Ladder training course offered to 'ladder idiot'.
The Ladder Association’s 'Idiots on Ladders' campaign finds their biggest “ladder idiot” from photo submissions and a public voting.
Their campaign began back in September when the Ladder Association welcomed submissions from the public for the worst examples of ladders being used they could find.
The winner out of the 38 photos submitted, and with over 30% of the vote, showed a worker reaching up to the top of a chimney with a gaping fall directly below him. Not only could the fall have killed him, but one commenter pointed out that his ladder still did not reach high enough to keep him from stretching upwards.
To top the situation off, he also had a bucket wedged between the ladder and the wall it was resting against. The Ladder Association is now looking into the background of the picture in an attempt to identify the man and offer him the Ladder training he obviously needs, assuming he has survived to benefit from it.
In second place came a picture taken earlier this year, showing a gardener with one foot on the rung of his ladder and the other on a tree branch, while he brandished a chainsaw at the tree’s other branches without protective clothing or a harness. The picture originally came from a news story in the Lincolnshire Echo, which reported that he was fined a total of £6,000 for his ladder idiocy. The photo only won around 14% of the vote but took off on Facebook as it was shared and commented on by even more people than the winner.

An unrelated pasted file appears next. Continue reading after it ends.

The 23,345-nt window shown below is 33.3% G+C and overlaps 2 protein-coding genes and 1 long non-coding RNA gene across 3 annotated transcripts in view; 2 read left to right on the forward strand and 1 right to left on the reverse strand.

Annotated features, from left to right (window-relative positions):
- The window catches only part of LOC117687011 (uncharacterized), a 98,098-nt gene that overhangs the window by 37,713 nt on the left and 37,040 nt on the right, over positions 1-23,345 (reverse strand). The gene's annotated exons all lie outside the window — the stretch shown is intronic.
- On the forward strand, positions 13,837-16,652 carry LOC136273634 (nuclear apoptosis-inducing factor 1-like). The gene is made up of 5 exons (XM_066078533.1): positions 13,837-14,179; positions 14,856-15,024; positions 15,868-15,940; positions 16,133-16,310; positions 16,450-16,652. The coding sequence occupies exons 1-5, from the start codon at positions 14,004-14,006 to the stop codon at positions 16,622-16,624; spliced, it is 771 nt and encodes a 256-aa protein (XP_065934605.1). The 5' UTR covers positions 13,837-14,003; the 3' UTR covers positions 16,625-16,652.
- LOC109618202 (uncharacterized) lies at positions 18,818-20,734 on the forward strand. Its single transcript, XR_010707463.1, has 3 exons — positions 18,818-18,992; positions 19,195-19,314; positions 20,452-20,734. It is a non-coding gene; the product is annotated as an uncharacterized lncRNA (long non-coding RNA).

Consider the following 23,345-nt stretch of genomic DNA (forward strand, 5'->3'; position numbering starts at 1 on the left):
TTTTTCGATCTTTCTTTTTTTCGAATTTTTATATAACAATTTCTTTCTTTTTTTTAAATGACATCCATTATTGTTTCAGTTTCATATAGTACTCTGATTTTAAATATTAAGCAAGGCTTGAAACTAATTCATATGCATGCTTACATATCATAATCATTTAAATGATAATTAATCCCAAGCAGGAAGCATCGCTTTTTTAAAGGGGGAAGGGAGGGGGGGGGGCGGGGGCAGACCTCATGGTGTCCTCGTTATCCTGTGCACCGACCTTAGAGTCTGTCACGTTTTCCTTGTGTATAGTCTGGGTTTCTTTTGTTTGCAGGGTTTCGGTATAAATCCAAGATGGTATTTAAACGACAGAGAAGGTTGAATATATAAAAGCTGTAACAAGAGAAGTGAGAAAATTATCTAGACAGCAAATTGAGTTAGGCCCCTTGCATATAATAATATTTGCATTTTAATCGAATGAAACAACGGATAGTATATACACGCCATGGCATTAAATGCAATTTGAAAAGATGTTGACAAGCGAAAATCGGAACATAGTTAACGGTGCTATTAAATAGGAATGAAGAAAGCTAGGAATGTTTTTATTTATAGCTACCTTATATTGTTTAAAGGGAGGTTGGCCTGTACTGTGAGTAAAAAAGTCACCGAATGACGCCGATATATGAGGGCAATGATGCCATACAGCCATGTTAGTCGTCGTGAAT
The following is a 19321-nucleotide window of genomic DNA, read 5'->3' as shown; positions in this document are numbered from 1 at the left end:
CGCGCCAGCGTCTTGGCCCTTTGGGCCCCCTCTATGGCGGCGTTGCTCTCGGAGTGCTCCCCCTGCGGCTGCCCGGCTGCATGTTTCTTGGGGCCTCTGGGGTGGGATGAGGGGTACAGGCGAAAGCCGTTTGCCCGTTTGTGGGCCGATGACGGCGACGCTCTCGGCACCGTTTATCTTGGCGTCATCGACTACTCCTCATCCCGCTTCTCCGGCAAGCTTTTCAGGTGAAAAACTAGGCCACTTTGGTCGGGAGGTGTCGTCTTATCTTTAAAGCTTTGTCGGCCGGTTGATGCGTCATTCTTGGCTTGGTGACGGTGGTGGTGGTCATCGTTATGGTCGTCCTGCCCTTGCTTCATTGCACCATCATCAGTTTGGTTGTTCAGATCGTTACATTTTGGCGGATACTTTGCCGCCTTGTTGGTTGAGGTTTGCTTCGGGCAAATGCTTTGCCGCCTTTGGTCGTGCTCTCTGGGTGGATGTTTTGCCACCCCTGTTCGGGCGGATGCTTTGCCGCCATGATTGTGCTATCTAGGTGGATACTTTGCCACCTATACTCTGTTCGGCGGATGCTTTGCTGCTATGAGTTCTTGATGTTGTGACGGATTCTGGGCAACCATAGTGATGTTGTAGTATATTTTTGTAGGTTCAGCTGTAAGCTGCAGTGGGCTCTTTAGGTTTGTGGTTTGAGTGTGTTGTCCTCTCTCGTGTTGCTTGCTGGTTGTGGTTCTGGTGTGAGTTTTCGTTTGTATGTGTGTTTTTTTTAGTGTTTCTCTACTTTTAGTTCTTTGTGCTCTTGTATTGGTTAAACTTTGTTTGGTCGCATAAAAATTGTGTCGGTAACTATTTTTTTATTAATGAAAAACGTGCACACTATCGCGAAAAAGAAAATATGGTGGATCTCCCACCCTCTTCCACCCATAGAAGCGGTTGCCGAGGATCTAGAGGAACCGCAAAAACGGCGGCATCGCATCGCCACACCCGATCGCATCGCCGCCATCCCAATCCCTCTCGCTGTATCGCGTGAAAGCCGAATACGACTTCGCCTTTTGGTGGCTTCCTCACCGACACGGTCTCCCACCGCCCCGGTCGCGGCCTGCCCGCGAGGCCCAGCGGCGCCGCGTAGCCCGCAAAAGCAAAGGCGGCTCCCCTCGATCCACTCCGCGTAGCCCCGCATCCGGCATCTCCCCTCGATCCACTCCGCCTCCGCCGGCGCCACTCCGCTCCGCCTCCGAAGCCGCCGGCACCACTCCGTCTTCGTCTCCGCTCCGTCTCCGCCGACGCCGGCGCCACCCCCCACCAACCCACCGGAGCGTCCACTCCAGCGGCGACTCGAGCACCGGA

Cameron Clow, Chairman of the Ladder Association, said: “This competition was all about raising awareness and as such it was run alongside the Ladder Exchange, which offers people and businesses the chance to trade in unsafe ladders for new, compliant ones. We wanted to show together two of the biggest dangers in the workplace – people using their ladders in an unsafe way, and people using equipment that is unfit for purpose.
“Ladders are arguably the most common type of equipment used for work at height – it is estimated that three million are in use in the UK alone. Reported ladder accidents have fallen by over 30% over the last 10 years, but more clearly needs to be done. We are pleased at the response the competition received, with people making sure to pull out their cameras whenever they saw dangerous ladder use, but it is also a worrying sign of how common this kind of unsafe activity is.”
38 pictures were submitted throughout the contest from around the globe, with one picture of a ladder perched precariously on an unsafe mobile access tower being traced back to Mexico. While it is already known that falls from height are the number one cause of death at work, the number and variety of the pictures are startling evidence that dangerous ladder use is occurring daily.